Grammar and Logic (2) : Wealth and power

In his introductory text on heredity and evolution, Links of Life: The Story of Heredity [Putnam‘s, NY, 1962], L. J. Ludovici wrote:

‘“The first step of science,” said Linnaeus (1707-1778), “is to know one thing from another.”  And Linnaeus proceeded to show how one thing should be known from another by naming and classifying some ten thousand living things. (p.42.)’

No, what Linnaeus showed was that one could devote a lifetime to a pathological obsession for trying to control reality by forcing it to conform to language.  And Ludovici should have been able to point this out, since the theory of evolution itself reminds us that living entity classifications correspond to reality only until the next great genetic mutation evolves the entity-types classified.  But of course, Ludovici is writing a fairy-tale for young minds, partly in support of  a social order organized by a highly specialized system of linguistic classifications:  What is the difference between a “garbage collector” and a “sanitation engineer”?  The “sanitation engineer” generally works in a large metropolitan area (but may live in a “middle-class” suburb) and belongs to a union; he or she  is allowed to wash up at the work-site before going home to work.   The “garbage collector”, on the other hand, does not belong to a union, is generally male, tends to appear covered in garbage, and earns considerably less than a “sanitation engineer”, but nonetheless stands firm in the belief that his job is every bit as dignified and as necessary to the social order as that of, say, the mayor of the nearest city; except that the “garbage collector” does not live in the same neighborhood as the mayor, and even if he could afford it would probably not “choose” to do so, since the mayor lives in a “ritzy” area with few corner bars at which the garbage collector can get drunk on beer on Saturday nights.

Stereotypes? Yes, of course.  So is the assertion that a certain plant is a representative of Linnaea borealis (A.K.A. the twinflower honeysuckle).

Does discussing such matters in these terms make modern science “wrong”?  No; but really that issue is off topic.  What our issue is has to do with the fact that Linnaeus contributed to the development of a language only experts could use; but the grammar involved represents an effort to preserve that of the ancient Romans, and that of the ancient Greeks (the two grammars are not identical, as Heidegger frequently points out when he needs to discuss the two).

Let’s get this straight:  Linnaeus was born and raised in Sweden; he was born during the era when the Swedish language, like most other European languages at the time, was being standardized at the insistence of the state bureaucracy on decree of the Royalty of Sweden.  He learned Latin (and possibly Greek), and then spent several years studying in the Netherlands, where he began his teaching career; but he also spent considerable time in England and France.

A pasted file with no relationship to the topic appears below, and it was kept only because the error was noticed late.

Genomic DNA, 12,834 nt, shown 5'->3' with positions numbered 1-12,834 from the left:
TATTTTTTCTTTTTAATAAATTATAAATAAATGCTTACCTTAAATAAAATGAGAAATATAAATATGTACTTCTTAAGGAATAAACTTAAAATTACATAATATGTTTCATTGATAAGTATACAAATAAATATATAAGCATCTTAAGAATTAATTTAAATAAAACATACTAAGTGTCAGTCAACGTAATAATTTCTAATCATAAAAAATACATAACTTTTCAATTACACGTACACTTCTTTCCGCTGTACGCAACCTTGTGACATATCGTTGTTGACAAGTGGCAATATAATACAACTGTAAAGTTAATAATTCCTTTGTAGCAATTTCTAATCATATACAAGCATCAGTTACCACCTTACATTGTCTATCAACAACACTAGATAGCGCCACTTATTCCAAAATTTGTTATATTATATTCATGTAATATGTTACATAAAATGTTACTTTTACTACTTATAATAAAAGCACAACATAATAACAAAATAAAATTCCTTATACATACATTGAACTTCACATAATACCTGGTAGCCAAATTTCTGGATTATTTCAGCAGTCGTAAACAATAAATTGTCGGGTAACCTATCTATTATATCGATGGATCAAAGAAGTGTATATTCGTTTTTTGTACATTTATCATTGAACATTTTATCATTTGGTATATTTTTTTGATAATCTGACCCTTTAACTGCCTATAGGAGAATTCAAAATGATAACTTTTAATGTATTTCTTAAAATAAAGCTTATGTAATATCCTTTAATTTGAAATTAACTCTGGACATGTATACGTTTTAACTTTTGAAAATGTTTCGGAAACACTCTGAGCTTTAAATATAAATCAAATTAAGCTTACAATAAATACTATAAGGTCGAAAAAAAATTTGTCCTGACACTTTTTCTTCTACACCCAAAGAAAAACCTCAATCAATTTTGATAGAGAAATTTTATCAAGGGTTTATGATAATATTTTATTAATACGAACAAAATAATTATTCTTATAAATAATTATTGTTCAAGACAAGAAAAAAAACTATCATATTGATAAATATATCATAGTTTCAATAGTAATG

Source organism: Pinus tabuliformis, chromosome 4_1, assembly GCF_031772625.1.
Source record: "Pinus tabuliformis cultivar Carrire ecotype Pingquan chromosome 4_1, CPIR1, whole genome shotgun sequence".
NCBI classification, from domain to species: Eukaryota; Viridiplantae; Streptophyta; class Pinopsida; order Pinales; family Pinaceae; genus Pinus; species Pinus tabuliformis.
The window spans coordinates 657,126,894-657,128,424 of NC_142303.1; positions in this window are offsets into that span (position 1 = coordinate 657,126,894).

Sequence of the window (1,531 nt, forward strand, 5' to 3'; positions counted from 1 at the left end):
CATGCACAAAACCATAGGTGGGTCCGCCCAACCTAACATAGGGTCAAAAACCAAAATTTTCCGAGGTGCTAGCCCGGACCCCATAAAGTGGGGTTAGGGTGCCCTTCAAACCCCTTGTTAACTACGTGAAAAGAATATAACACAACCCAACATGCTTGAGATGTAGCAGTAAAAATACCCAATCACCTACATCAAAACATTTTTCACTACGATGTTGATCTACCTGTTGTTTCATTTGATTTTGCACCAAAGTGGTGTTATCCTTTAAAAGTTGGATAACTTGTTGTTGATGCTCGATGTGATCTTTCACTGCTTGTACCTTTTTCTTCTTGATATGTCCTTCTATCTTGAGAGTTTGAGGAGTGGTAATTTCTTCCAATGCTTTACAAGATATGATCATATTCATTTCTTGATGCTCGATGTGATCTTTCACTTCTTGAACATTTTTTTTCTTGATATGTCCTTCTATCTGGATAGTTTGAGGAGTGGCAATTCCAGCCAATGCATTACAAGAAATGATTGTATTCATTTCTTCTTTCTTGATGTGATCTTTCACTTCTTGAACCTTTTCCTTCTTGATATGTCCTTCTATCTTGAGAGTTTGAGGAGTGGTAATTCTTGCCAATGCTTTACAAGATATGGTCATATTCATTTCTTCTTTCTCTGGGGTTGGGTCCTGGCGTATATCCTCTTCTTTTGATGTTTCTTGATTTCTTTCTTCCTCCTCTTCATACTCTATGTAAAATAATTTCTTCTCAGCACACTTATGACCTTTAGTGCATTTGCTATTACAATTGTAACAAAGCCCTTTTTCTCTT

What we are looking at is a polymath in command of at least five languages, requiring knowledge of at least three grammars.  And the best he can do is generate ten thousand plant names?  Chaucer’s “Middle English” had only about eight thousand word; he had only two grammars to draw from (Latin and his native tongue).   [He was able to read Italian and French, possibly German, but his text does not show any innovations articulating these grammars; as for Greek, all of the elements of Greek mythology entering his text could be gotten from Roman sources.]  Yet Chaucer not only innovates grammatically, his text demands it of him.  In the middle of the Canterbury Tales, he writes what amounts to a parody of himself  telling a story that is a parody of someone else.  In order to write a parody within a parody, one must articulate grammar in a double strategy, generating meaning in one grammar that another grammar parodies.  The Latinate grammar that tells the story in verse, is undercut by Middle English grammatical conventions that oversimplify it ruthlessly.  And in “Troilus and Cressida,”  a large part of the subversive humor underlying the text, specifically in dialogue passages, depends on recognition that the characters would prefer to speak in a grammar apparently Latin in origin, but recurrently burst into Middle English grammar, which, given that the text is written in Middle English, makes perfect sense.   But there is an edge to this humor that indicates that Chaucer was aware of this writing strategy as such.

Am I holding up Chaucer as an example of “Poets” who might, with divine inspiration, produce a greater knowledge than that discoverable in the botany of  the “Scientist” Linnaeus?  Not at all.  This is not a contest between “Poets” and “Scientists”.  What is at issue is this:  Chaucer is a highly civilized writer.  With far fewer resources to draw on than Linnaeus, he accomplishes so much more.  It is not botany that is the problem; it’s Linnaeus.  He was obsessed with “things” and sought to “appropriate” them as “knowledge” by giving them names – whether the things wanted names or not.  Children are now taught – as Ludovici teaches in his text – that Linnaeus contributed to the increase of knowledge in an empirical science.  Actually, I like to think that botany continues to develop in spite of Linnaeus: imagine a science reduced to classification and memorizing these classifications in order teach others to learn and memorize these classifications – anybody who has suffered through a college course in anatomy (which has been dead as a field of research for nearly two hundred years) should recognize what I am getting at.  Ludovici argues that this is precisely what Linnaeus did not want, he wanted to conceive of the system of plant life in some holistic fashion; but we “can’t get there from here”.  Knowledge increases when there develops a new way of looking, listening, thinking about the world, and not by compiling lists.  Linnaeus did not know plants – he knew names.